William said...

//Morality separated from the day-to-day struggles of humanity reproduces the same kind of mind/body dualism that the bourgeoisie has always used to repress liberation.//

Any moral goal -- like say Anarchy/liberation -- is going to inherently reproduce this boogieman the left has made out of mind/body dualism. But so fucking what?

Anything else is rootless (un-radical) and adrift in a sea of context that loops back on itself. Either you have a concrete morality to give you solid direction, or you'll always be responding to the local topology of your conditions and remain entirely a subject and product of them.

The problem with the New Left is that it throws out morality altogether and only focuses on immediate ethical intuitions.

The problem with the Old Left is that is throws out morality altogether in the name of

As Anarchists we're free of all that idiocy because we recognize that ends and means are interconnected but not one-to-one.

That is to say we can make utilitarian judgments motivated by the realization of a concrete moral direction, but with the realization that our actions are embedded in a larger context of effects (including those actions' quasi-virtue ethical influence on ourselves).

We're not New Leftists always looking two inches beyond our nose and ignoring the larger picture, nor are we Old Leftists loosing track of our goal amid our process.

Morality is absolutely central to Anarchism. A solid morality gives us constant direction in the big picture.

Anonymous said...

Whoo, let's hear for metaphilosophical debates about moral principles! Man I love this stuff, I get into it way too rarely.

Respectfully, I think y'all are ahistorical on this morality debate.

Setanta, the mind/body dualism is not acontextually reactionary or anti-proletarian. (Likewise with contextualization.) Sometimes it is and sometimes it's not. It also seems to me that your claim that separation from the day to day struggles for humanity always has negative consequences poses a test which the claim itself fails: either this claim is true in all contexts (which would then stretch any sense of connection to day-to-day struggles that I can think of) or it's not (in which case the claim may have more connection with day to day struggles but at the price of not being as universal as the claim sounds, if read literally.)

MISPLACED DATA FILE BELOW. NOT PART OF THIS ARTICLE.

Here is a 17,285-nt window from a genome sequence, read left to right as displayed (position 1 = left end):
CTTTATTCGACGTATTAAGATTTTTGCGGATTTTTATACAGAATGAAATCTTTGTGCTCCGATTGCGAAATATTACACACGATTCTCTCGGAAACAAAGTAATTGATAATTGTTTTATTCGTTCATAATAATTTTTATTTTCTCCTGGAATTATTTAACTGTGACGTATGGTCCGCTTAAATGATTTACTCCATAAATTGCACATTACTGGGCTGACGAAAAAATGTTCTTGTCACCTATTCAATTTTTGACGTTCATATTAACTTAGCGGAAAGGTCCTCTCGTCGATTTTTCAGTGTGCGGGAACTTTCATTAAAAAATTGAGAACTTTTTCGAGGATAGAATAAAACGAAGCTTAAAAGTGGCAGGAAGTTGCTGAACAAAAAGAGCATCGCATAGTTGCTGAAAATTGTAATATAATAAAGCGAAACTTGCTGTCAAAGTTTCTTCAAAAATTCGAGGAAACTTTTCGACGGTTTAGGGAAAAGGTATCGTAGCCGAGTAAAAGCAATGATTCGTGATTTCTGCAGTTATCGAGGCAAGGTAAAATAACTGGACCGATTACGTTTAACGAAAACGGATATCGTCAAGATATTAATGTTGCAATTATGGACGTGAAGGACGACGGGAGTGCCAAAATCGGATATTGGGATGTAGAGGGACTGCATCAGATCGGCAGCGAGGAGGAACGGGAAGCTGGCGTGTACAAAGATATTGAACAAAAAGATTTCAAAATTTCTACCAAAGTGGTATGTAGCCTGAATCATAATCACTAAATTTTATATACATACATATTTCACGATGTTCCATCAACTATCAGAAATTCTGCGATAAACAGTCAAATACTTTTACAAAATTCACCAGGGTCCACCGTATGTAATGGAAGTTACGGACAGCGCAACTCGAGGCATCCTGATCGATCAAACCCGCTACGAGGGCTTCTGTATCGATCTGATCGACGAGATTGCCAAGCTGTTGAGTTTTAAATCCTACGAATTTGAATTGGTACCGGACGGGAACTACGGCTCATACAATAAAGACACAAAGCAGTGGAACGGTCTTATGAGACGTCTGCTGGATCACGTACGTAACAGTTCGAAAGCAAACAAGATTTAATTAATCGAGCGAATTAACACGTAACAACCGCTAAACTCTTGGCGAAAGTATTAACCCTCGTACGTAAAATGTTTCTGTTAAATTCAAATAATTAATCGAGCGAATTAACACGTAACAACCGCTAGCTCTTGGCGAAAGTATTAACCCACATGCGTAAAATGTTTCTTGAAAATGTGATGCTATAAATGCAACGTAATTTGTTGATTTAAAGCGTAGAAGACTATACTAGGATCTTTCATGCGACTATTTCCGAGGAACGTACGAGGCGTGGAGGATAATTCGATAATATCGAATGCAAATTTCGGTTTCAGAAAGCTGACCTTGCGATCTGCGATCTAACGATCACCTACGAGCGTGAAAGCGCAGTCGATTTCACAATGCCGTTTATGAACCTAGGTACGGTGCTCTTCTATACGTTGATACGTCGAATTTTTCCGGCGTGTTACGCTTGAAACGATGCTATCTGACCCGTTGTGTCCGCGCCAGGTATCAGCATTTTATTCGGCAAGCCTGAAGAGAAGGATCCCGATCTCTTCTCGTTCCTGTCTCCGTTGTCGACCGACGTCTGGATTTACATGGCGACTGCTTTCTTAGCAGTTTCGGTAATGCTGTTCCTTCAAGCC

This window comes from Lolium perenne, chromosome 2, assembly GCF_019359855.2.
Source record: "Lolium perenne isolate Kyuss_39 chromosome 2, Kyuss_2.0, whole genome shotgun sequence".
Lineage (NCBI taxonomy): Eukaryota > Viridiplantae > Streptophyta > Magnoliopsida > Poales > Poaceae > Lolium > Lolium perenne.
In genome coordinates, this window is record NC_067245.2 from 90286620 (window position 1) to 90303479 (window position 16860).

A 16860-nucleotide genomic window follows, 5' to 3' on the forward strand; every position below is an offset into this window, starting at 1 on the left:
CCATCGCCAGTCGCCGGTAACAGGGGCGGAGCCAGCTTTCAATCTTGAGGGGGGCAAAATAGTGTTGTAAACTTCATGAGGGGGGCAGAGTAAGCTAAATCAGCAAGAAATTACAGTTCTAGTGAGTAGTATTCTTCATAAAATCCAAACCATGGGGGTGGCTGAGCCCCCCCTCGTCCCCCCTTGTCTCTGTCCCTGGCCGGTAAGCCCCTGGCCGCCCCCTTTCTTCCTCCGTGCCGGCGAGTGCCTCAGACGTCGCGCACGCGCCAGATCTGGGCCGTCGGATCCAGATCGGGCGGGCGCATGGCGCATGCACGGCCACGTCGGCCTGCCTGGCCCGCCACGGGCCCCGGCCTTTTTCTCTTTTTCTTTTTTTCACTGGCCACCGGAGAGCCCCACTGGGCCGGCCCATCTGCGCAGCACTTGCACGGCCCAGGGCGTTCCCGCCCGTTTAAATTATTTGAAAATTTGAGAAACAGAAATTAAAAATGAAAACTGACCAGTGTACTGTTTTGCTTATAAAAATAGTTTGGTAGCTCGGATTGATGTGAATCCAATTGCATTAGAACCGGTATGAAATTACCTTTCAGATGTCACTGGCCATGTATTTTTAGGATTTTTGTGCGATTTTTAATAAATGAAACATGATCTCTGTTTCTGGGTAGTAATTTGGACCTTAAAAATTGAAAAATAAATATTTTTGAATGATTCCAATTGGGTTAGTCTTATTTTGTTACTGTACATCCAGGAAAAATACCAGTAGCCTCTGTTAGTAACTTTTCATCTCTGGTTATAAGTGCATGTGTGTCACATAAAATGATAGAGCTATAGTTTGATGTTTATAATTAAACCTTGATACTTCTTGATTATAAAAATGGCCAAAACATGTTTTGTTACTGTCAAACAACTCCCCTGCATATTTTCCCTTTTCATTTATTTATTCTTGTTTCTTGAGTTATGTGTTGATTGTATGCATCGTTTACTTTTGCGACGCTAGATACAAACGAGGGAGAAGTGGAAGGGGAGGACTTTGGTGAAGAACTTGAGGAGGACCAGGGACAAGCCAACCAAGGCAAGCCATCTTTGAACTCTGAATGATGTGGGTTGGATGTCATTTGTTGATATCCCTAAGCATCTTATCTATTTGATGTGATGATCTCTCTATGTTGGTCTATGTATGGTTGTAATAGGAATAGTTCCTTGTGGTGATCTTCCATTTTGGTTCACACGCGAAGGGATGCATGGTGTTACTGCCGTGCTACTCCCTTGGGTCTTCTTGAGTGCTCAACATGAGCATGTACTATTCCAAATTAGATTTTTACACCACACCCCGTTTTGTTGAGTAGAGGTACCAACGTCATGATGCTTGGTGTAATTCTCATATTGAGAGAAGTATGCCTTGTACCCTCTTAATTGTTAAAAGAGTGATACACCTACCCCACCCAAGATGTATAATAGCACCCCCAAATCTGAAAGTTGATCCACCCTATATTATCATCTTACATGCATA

William, I don't buy your argument that morality is always about the good or that it always requires metaphysical or meta-ethical commitments. I mean, you're welcome to define the term that way but that's an idiosyncratic definition. Such that a great many uses of the term 'morality' by people who think they have one or believe in one or otherwise have some relationship to whatever the referent is that they have in mind when they use the term are all really talking about something else. That's fine if you want to use the word that way but I don't see why. Clearly some morality involves talk of the good, and some involves metaphysics and meta-ethics (and sometimes those latter things can benefit us morally), but to say that this is always so seems to me to be a stretch. It puts you in a tough spot argument-wise in that you can't really demonstrate this claim until you have a fully worked out and convincing metaphysical and/or meta-ethical position which is not only internally consistent but irrefutably recommendable. (You are of course free to make, as you put it, an ethical proclamation.)